A week of events in Cambridge, Somerville: ‘Role Playing Game’ opera, scifi ’Thon, more
Bugs Bunny Film Festival at noon, 2, 4, 6 and 8 p.m. (and continuing through Feb. 23) at The Brattle Theatre, 40 Brattle St., Harvard Square. The annual school vacation program of classic Warner Bros. cartoons is different from in years past – this time all the Looney Tunes characters share the screen instead of being broken up into different shows, though all are still projected in 35mm. Event information is here.
The 44th Boston Science Fiction Film Festival 24-Hour Marathon starting at noon Sunday at the Somerville Theatre, 55 Davis Square, Somerville. Tickets are $90 (with fees, $93). The 11-day film festival culminates in the ’Thon, a 24-hour orgiastic motion picture endurance test featuring classic, new and schlock films. “Think of it as binge viewing with 750 close friends,” organizers have said. Announced movies in the marathon range from “Andromeda Strain” and “Annihilation” (pictured) to “Sunshine” and “Star Trek VI: The Undiscovered Country,” with plenty in between. Information is here.
Massmouth Story Slam on “Friends with Benefits” from 7 to 9 p.m. at Club Passim, 47 Palmer St., Harvard Square. General admission is $12. Five-minute, true short stories about friends who have helped out – with cash, car rides or late-night rendezvous, for instance. Information is here.
Spiders Canvas/Arachnodrone from 9 to 10 p.m. at the Massachusetts Institute of Technology’s 345 Vassar St., Area II. General admission is $10 (with fees, $12.24). The U.S. premiere of an immersive, synesthestic piece of performance and installation art that allows audience members to experience “life in the web” – one spun by a Cyrtophora citricola spider and scanned and reproduced as a virtual 3D analog with each strand “tuned” to a different note, producing an ever-changing musical experience as the web is traveled. We’re probably not explaining the work very well, so you’ll just have to see it for yourself. Information is here.
Jill Abramson reads from “Merchants of Truth: The Business of News and the Fight for Facts” from 7 to 8:15 p.m. at Harvard Book Store, 1256 Massachusetts Ave., Harvard Square. Free. So the rollout hasn’t gone very smoothly, considering the charges of plagiarism and sloppiness that has greeted “Merchants of Truth,” but no one doubts that Abramson, late of The New York Times, knows where the bodies are buried. Information is here.
Singer-Songwriter Night X from 8:30 to 11:35 p.m. at ZuZu, 474 Massachusetts Ave., Central Square. Admission is $7, contributing to the artist payout at this 21-plus show. Four local acts perform 35-minute sets: Suzanne Friedman; Kate McDougall; Jake Perrone; and Chris Walton. Information is here.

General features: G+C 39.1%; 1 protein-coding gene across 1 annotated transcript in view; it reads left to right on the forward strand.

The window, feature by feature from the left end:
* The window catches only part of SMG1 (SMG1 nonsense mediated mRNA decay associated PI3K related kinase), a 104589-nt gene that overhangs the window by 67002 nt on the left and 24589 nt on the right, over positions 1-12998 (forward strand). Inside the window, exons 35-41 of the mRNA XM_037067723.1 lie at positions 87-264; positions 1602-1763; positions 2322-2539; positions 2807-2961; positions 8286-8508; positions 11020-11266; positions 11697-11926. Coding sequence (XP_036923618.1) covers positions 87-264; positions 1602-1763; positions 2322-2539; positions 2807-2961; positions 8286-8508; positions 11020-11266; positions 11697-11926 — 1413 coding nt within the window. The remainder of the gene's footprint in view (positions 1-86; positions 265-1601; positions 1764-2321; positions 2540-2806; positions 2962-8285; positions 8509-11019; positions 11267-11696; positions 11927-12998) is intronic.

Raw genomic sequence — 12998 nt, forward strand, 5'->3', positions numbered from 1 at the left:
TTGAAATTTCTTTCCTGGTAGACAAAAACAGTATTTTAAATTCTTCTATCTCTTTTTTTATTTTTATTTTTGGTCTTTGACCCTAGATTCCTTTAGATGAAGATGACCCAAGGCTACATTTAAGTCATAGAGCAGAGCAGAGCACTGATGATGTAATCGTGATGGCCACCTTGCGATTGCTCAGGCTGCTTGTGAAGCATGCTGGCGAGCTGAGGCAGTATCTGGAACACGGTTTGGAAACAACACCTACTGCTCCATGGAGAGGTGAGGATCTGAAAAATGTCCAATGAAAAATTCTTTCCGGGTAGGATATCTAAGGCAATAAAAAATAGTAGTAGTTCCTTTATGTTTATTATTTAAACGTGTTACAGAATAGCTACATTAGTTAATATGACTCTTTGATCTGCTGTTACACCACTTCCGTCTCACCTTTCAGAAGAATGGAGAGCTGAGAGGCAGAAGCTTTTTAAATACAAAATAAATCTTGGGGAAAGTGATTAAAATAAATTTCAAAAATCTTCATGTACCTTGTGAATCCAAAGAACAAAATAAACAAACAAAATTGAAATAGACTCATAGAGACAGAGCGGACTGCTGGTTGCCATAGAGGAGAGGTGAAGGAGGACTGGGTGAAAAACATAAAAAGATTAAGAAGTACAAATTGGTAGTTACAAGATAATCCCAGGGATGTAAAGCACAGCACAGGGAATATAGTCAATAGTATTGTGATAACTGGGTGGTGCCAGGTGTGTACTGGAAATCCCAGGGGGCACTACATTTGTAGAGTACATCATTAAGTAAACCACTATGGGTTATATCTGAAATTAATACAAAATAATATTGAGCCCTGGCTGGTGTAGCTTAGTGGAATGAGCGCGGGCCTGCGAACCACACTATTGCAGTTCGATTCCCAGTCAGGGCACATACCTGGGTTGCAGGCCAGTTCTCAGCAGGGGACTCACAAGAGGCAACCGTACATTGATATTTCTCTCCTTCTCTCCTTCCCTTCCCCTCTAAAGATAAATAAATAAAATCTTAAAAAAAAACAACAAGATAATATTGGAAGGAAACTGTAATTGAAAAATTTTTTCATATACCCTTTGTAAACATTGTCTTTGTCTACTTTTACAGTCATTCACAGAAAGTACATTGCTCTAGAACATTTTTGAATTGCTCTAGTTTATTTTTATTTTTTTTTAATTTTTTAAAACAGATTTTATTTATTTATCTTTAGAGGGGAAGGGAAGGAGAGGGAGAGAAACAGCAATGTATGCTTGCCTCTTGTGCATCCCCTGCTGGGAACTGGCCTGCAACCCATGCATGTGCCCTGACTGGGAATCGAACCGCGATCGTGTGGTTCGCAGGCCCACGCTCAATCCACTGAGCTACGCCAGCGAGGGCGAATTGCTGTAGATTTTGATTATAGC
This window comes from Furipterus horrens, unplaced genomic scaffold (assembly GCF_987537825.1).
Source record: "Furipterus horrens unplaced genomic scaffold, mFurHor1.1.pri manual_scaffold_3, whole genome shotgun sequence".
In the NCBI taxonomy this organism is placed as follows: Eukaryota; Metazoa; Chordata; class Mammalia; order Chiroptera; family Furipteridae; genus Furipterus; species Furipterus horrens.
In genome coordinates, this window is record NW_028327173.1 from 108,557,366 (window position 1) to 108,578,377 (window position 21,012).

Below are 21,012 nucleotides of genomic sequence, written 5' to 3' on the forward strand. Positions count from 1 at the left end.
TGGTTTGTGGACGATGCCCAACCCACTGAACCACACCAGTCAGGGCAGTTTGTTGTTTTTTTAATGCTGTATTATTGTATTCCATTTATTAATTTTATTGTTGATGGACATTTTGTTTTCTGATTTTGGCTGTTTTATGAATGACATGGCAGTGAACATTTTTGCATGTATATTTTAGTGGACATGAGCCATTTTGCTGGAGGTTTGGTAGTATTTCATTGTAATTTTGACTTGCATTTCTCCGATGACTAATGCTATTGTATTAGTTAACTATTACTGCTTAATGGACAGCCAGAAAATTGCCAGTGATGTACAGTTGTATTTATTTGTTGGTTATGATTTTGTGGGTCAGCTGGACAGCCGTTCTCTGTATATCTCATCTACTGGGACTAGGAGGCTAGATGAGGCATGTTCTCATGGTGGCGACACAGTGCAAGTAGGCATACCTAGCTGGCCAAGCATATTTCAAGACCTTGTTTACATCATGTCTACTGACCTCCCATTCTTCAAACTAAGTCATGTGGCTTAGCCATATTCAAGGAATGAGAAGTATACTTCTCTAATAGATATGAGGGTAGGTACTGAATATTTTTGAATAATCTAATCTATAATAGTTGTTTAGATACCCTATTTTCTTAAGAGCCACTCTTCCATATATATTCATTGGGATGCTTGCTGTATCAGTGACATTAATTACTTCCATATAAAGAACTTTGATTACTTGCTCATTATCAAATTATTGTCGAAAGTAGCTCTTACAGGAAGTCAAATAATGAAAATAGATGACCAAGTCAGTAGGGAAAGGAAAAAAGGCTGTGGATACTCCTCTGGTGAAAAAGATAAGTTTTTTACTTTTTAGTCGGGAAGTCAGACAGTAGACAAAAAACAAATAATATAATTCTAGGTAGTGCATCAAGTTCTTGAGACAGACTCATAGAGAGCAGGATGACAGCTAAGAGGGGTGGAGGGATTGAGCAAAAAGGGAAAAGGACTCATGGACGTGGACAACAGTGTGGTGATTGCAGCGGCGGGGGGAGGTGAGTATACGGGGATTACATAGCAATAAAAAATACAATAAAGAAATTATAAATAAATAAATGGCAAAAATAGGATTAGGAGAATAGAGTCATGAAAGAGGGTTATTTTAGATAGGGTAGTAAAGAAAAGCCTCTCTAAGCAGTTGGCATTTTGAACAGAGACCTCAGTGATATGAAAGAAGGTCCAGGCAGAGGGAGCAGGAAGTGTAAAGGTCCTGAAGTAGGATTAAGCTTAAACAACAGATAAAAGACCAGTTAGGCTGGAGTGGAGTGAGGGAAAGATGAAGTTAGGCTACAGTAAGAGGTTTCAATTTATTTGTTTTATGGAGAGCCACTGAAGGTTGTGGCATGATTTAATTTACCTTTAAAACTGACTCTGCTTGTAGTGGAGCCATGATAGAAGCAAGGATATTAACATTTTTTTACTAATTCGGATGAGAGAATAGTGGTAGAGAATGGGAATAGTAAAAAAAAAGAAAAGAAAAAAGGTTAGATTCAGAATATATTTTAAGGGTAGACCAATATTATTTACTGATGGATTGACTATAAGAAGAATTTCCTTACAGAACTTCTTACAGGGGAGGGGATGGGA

Comedy Underbones at 9 p.m. at Redbones, 55 Chester St., Davis Square, Somerville. Admission is free to this 21-plus show. There’s barbecue and beer, and Emily Ruskowski; Peter Martin; John Paul Rivera; Reece Cotton; Zachary Brazão; Demetrius “Big D” Hullum; and host Matt Amabello provide the comedy. Information is here.
February Dispatches: Wiles from 7:30 to 9:30 p.m. at the Somerville Theatre, 55 Davis Square. Tickets are $11. It turns out February is Women In Horror Month, and the Boston Underground Film Festival celebrates with a collection of shorts from “New England’s most cerebral, genre-bending filmmakers,” including Marinah Janello’s “Entropia” (2018), Sophia Cacciola’s “Weekend Vampire” (2016, pictured) and six more. Information is here.
8 O’Clock at 730: Hold the Applause! from 8 to 10 p.m. at 730 Tavern, 730 Massachusetts Ave., Central Square. Free. Do whatever you want to indicate your delight – except clapping – as hosts Rob Crean and Liam McGurk bring to the stage Ashley Ray; the Court Stenographers of Comedy; Ethan Marsh; Aimee Rose Ranger; Carolyn Riley; Sean Rosa Donovan; and David Lamb. Information is here.
The Late Shift : Longy at The Lilypad from 10 p.m. to 1 a.m. at Lilypad, 1353 Cambridge St., Inman Square. Free. The jazz and contemporary music department at the Longy School of Music begins a monthly residency, which means more cool late-night stuff for the city – but just a little, so take advantage: The next shift isn’t until March 12. Information is here.
Washington’s birthday tours from 11 a.m. to 4 p.m. at Longfellow House, 105 Brattle St., West Cambridge. Free, but space is limited, so call (617)876-4491 or email firstname.lastname@example.org to reserve a spot. It’s the 287th birthday of general, president and, sigh, vindictive slaveholder George Washington, who spent nine months on Brattle Street as a newly appointed military commander. See his digs and hear what he learned. Information is here.
New At Noon: Viola and piano concert from noon to 2 p.m. at the Granoff Music Center at Tufts University, 20 Talbot Ave., Somerville. Free. New works by Tufts composers John McDonald, Julia Moss and more with guest artists Roselyn Hobbs on viola and Tae Kim on piano. Information is here.